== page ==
In 1993, I was a broke college graduate substitute teaching in Michigan. Summer was coming and I was about to lose my apartment. There were no other jobs. Then I heard of a part-time, low-paying obit and court reporter at a newspaper near my mother’s mobile home. I didn’t want to, but I mailed off a resume and clips from my college paper and the editor called me and hired me. So I lived with my mom again and worked there for six months. In that six months I found a new career, a spouse and some lifelong friends. It was one of the best jobs I ever had.

Clare December 16, 2009 at 12:53 pm

There is so much snobbery about “survival” jobs / “umbrella” jobs – generally from those sitting nice and cushty. If you need to earn money, take the job and worry about how it looks on your CV / resume afterwards.

I’m very sorry that you’re going to stop blogging here too. Your posts are a breath of fresh air. Best of luck in your next move…
.-= Clare´s last blog ..4 ways to find out if the company fits =-.

class factotum December 16, 2009 at 5:22 pm

I read one of Barbara Ehrenreich’s screeds about how how The Man is screwing everyone who is not making six figures. She wrote something about how it is especially demeaning for a maid to have to wash a floor on her knees. That’s how you get a floor clean, Barbara.

Her attitude annoyed the heck out of me. There is no shame in honest work. What was demeaning about cleaning houses? I clean my own house and do not feel demeaned doing it. I would be a kick-ass maid. My grandmother was a maid before she got married. She helped support her family during the Depression. On the other side of the family, my great-great aunt was not just a maid but she was the head housekeeper of a big Milwaukee mansion.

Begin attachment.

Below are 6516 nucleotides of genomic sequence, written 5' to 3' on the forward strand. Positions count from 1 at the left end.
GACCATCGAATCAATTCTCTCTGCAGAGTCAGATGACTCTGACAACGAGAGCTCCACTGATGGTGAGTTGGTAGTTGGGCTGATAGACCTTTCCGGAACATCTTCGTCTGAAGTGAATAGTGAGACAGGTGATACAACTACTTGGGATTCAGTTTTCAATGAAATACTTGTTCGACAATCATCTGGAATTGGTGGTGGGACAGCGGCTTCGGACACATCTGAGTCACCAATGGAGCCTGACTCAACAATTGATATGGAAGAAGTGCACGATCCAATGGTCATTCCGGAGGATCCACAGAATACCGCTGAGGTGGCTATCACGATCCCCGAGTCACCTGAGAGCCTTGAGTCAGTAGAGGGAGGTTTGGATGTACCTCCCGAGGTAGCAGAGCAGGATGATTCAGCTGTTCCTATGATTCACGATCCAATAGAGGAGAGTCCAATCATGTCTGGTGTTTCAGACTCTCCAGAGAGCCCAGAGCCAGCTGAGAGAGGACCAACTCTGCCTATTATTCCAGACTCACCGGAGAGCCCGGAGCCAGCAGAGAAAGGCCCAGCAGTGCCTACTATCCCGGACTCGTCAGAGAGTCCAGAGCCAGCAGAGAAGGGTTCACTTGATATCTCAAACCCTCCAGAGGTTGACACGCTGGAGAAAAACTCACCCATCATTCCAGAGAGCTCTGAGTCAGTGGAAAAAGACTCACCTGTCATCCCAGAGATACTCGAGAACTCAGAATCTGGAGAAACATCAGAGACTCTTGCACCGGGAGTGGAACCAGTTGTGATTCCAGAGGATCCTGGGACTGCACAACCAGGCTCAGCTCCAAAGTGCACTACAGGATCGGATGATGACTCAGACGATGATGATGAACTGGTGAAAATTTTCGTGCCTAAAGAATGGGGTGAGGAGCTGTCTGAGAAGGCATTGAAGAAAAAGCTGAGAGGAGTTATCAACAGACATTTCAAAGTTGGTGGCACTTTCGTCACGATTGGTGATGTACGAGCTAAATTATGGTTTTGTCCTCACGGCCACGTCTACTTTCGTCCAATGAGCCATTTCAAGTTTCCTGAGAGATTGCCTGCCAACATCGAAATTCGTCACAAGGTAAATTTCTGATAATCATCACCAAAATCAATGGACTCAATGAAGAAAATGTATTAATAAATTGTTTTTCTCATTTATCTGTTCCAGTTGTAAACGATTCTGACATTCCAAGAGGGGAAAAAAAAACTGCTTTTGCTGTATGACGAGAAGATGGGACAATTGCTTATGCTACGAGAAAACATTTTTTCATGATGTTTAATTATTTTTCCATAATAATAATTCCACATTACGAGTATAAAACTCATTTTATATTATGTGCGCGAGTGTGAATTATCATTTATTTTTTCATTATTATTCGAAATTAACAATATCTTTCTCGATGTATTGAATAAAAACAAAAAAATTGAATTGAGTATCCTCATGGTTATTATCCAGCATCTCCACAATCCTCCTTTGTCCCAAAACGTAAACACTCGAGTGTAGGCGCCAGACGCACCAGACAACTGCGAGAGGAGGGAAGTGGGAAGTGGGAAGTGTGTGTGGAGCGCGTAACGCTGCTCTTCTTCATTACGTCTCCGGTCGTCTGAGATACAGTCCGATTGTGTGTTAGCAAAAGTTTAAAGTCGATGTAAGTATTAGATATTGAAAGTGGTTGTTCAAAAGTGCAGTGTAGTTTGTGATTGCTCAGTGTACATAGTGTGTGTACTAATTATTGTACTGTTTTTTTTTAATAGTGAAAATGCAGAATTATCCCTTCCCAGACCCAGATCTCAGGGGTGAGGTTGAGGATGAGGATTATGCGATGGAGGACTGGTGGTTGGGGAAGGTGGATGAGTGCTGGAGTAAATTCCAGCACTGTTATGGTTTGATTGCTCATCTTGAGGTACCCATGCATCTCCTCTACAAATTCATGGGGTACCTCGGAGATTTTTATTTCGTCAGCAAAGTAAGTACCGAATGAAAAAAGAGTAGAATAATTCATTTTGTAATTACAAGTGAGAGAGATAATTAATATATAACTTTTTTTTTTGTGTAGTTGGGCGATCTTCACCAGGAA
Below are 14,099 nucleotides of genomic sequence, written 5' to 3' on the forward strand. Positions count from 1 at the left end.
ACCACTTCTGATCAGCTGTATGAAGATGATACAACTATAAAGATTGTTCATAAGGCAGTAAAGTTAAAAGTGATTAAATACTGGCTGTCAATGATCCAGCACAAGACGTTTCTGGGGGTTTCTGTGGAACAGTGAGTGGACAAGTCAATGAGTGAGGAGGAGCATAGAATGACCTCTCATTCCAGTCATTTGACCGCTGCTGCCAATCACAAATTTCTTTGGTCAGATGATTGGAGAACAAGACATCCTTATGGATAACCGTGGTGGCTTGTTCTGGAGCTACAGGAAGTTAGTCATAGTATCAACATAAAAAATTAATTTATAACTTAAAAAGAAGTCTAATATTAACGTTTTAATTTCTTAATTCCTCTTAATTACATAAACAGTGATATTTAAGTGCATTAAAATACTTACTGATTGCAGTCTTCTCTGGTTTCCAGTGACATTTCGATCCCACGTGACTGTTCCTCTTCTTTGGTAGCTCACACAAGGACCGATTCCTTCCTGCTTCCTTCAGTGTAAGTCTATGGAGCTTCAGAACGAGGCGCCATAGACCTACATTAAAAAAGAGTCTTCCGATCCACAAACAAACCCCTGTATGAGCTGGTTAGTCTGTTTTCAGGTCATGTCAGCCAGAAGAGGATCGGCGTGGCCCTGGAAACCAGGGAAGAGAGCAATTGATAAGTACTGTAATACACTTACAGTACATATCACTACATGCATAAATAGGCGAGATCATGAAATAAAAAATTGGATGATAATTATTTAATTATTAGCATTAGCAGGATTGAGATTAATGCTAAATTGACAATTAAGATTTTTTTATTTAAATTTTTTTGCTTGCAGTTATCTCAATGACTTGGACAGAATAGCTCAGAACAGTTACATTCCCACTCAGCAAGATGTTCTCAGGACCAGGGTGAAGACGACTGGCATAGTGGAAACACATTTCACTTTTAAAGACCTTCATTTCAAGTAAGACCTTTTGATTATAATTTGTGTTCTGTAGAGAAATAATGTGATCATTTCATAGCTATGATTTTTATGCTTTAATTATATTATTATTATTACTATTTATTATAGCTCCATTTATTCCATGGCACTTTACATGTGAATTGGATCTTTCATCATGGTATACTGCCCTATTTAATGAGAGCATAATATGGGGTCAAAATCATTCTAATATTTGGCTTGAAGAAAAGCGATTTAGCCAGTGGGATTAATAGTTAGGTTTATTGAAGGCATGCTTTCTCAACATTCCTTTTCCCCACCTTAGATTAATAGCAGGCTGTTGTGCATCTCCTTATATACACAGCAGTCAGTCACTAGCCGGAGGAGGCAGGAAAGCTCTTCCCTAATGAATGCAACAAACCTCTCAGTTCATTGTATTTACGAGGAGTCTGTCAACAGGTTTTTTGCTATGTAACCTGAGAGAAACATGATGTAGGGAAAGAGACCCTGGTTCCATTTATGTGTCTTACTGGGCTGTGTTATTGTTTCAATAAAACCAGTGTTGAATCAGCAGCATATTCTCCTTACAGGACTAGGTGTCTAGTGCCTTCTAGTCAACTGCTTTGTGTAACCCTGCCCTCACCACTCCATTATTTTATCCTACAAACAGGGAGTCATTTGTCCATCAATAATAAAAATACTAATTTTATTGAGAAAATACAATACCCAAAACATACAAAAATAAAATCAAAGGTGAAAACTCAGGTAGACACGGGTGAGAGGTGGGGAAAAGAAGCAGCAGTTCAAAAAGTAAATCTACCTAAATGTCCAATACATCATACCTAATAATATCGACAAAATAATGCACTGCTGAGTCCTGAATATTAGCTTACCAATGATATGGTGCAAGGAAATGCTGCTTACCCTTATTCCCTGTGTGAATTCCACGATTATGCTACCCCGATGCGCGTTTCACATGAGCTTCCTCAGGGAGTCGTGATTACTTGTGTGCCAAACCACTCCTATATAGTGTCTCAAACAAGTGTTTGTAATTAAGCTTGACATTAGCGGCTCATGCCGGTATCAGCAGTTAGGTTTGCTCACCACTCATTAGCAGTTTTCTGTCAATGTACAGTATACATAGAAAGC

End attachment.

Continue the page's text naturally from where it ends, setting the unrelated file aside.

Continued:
I was a temp secretary while I looked for permanent work after I got out of the Peace Corps. I worked at Macy’s as a clerk after I was laid off several years ago. A little hard to swallow to go to $9 an hour after a really good salary, but it was honest work and nothing to be ashamed of. I have a lot more respect for people who will work at any job rather than take unemployment than I do for someone who sits around and moans about how unfair life is. Take the job and pay the bills.
.-= class factotum´s last blog ..Wisconsin 101: Wisconsin nice, #53 =-.

Jane December 16, 2009 at 8:25 pm

I really, really think you misread Ehrenreich, cf. She’s a big fan of honest work; she just thinks that it should earn honest pay that allows one food and shelter. What she objects to isn’t cleaning floors, it’s that the company policy is that the employee needs to be seen on their knees to be perceived as doing a good job, even though there are other, less physically demanding ways of getting the floor clean (and even cleaner than most cleaning service protocols).

I’d say the only argument against an umbrella job (great term) is if it’s so exhausting it drains you of your energy to use it as a springboard to something else, and you’re in a reasonable position to wait longer for something else. Otherwise, it’s a good boost: financially, psychologically, and flexibility-logically!